- Photos show Beijing glowing yellow as the city is hit by a huge sandstorm.
- The China Meteorological Administration called it the biggest sandstorm in a decade.
- Air pollution levels are dangerously high and many flights have been canceled.
- See more stories on Insider’s business page.
The Chinese capital of Beijing was covered in yellow haze on Monday as it was blanketed in a huge sandstorm that caused widespread disruption and spiking air pollution levels.
Photos showed the city glowing yellow and buildings obscured as winds blew sand into the city:
The China Meteorological Administration said on Monday that sandstorms had reached provinces across northern China, including Hebei – the province that surrounds Beijing – after they already hit Inner Mongolia.
The sand is being blown in from the Gobi desert in Inner Mongolia, Reuters reported.
The Air Quality Index gave the city a “hazardous” 999 rating on Monday, which means “everyone may experience more serious health effects” and that “everyone should avoid all outdoor exertion.”
In comparison, Tokyo, Japan, was given a “good” rating of 42, London, England, was given a “good” rating of 30, and Manhattan, New York, was given a “moderate” rating of 51.
Some flights in and out of Beijing have also been grounded as a result of the sandstorm: Around a fifth of flights coming and going from Beijing Capital International Airport and Beijing Daxing International Airport were cancelled as of midday on Monday, Reuters reported.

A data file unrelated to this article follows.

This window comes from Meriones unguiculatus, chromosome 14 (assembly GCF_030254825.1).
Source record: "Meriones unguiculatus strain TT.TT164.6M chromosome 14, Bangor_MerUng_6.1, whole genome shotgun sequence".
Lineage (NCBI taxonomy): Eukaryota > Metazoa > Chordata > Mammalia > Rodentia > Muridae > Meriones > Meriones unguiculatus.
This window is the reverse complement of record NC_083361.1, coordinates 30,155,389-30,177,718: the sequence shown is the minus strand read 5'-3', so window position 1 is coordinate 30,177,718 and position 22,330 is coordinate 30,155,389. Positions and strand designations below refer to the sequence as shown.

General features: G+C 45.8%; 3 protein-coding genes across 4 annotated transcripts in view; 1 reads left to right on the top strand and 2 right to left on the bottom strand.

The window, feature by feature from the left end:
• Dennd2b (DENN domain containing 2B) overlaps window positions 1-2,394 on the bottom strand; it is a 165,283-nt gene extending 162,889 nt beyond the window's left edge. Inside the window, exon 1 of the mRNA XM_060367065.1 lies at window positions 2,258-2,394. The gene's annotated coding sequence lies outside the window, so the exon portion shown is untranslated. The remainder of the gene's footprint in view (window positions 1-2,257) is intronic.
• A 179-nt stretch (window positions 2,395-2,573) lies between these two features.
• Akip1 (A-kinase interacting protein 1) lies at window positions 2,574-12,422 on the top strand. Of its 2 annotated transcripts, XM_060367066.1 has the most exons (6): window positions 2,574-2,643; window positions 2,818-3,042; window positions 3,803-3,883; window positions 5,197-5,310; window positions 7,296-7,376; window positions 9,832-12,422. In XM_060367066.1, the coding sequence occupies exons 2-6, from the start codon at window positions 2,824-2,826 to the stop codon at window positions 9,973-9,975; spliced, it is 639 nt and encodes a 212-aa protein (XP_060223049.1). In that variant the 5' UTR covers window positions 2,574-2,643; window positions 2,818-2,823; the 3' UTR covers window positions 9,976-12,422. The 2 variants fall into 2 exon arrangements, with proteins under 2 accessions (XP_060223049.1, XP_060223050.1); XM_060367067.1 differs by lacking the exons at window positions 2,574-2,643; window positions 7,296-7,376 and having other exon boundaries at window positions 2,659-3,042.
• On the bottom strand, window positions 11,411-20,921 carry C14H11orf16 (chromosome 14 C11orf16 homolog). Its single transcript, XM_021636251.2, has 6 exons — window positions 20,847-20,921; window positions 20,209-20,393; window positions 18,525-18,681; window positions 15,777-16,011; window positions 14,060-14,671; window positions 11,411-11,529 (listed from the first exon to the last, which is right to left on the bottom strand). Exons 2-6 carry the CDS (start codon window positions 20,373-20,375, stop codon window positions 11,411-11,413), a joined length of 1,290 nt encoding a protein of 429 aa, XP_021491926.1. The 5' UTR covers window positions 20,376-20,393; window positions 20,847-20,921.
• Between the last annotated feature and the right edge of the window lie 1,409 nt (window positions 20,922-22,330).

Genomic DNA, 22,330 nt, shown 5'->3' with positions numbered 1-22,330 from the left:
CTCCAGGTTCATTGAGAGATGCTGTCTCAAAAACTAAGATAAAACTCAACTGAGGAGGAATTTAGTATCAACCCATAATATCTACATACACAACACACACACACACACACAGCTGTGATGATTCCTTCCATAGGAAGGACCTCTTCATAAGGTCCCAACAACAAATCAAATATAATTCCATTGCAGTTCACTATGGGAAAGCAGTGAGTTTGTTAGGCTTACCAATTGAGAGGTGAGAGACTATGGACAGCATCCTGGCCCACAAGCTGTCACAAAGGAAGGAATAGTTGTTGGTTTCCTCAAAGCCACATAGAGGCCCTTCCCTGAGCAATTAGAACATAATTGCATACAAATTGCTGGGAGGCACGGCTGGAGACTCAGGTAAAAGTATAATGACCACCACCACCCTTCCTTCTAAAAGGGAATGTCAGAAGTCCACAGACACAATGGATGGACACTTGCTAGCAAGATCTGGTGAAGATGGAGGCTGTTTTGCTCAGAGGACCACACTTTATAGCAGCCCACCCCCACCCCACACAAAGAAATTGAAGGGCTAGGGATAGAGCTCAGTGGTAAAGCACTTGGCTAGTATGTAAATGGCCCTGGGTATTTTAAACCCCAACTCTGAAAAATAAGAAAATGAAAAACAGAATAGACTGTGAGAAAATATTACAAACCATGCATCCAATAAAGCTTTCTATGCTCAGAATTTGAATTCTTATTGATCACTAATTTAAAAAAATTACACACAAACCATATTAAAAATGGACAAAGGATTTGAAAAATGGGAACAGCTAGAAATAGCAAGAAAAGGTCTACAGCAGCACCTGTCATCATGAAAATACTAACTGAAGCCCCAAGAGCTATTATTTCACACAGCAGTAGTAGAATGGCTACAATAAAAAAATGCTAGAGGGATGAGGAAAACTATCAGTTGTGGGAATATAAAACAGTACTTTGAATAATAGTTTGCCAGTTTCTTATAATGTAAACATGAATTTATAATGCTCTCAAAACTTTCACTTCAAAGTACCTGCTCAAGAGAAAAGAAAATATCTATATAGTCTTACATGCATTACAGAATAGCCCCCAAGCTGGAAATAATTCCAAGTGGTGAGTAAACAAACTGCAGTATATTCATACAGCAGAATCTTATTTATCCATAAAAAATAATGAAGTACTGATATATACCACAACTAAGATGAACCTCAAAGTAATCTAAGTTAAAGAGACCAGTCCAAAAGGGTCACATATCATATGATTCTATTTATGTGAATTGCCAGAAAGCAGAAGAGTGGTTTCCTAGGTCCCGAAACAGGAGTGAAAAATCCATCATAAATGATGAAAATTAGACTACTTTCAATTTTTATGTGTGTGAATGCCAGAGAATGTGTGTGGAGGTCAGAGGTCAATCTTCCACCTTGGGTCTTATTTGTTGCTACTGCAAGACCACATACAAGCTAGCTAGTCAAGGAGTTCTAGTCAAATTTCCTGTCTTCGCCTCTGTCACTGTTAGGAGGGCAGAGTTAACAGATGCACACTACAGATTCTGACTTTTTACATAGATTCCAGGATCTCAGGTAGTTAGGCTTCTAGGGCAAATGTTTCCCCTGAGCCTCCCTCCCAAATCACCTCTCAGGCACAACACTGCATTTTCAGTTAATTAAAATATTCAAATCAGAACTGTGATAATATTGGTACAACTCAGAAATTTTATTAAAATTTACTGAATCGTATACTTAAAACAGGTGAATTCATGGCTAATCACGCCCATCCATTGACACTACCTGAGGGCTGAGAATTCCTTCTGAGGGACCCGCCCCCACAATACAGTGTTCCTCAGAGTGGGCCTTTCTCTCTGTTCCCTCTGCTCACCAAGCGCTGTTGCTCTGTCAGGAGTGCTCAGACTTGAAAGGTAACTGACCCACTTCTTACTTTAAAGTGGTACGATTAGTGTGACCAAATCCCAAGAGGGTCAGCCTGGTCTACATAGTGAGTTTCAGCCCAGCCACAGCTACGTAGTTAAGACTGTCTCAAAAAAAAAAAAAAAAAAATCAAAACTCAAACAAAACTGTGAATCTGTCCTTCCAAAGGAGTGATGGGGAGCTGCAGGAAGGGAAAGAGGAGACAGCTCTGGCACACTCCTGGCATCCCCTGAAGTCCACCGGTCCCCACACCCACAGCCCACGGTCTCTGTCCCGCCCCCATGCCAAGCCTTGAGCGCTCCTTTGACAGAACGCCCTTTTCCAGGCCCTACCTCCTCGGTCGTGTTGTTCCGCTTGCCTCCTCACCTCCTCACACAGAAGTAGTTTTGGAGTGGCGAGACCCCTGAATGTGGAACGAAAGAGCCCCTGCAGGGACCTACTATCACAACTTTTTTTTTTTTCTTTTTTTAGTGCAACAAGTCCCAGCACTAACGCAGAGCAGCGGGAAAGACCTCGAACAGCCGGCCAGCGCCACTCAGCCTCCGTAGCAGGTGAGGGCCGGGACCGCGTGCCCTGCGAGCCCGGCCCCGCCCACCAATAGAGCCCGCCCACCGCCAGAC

Flora Zou, who lives in Beijing, told Reuters: “It looks like the end of the world.”
“In this kind of weather I really, really don’t want to be outside,” she said.
Sandstorms typically occur in Beijing at this time of year.
But the China Meteorological Administration called this one the biggest in a decade, Reuters reported.
The Guardian reported that levels of PM2.5 air pollution particles were above 600 micrograms in some parts of the city.
The particles can get into the lungs, and the World Health Organization recommends average daily concentrations of just 25.
The WHO says that the particles “can penetrate the lung barrier and enter the blood system” and that “chronic exposure to particles contributes to the risk of developing cardiovascular and respiratory diseases, as well as of lung cancer.”
Reuters noted that deforestation in China has helped soil erosion, making events like sandstorms worse.
China has been trying to plant more trees to slow this erosion, and to trap sand and dust being blown in from nearby deserts.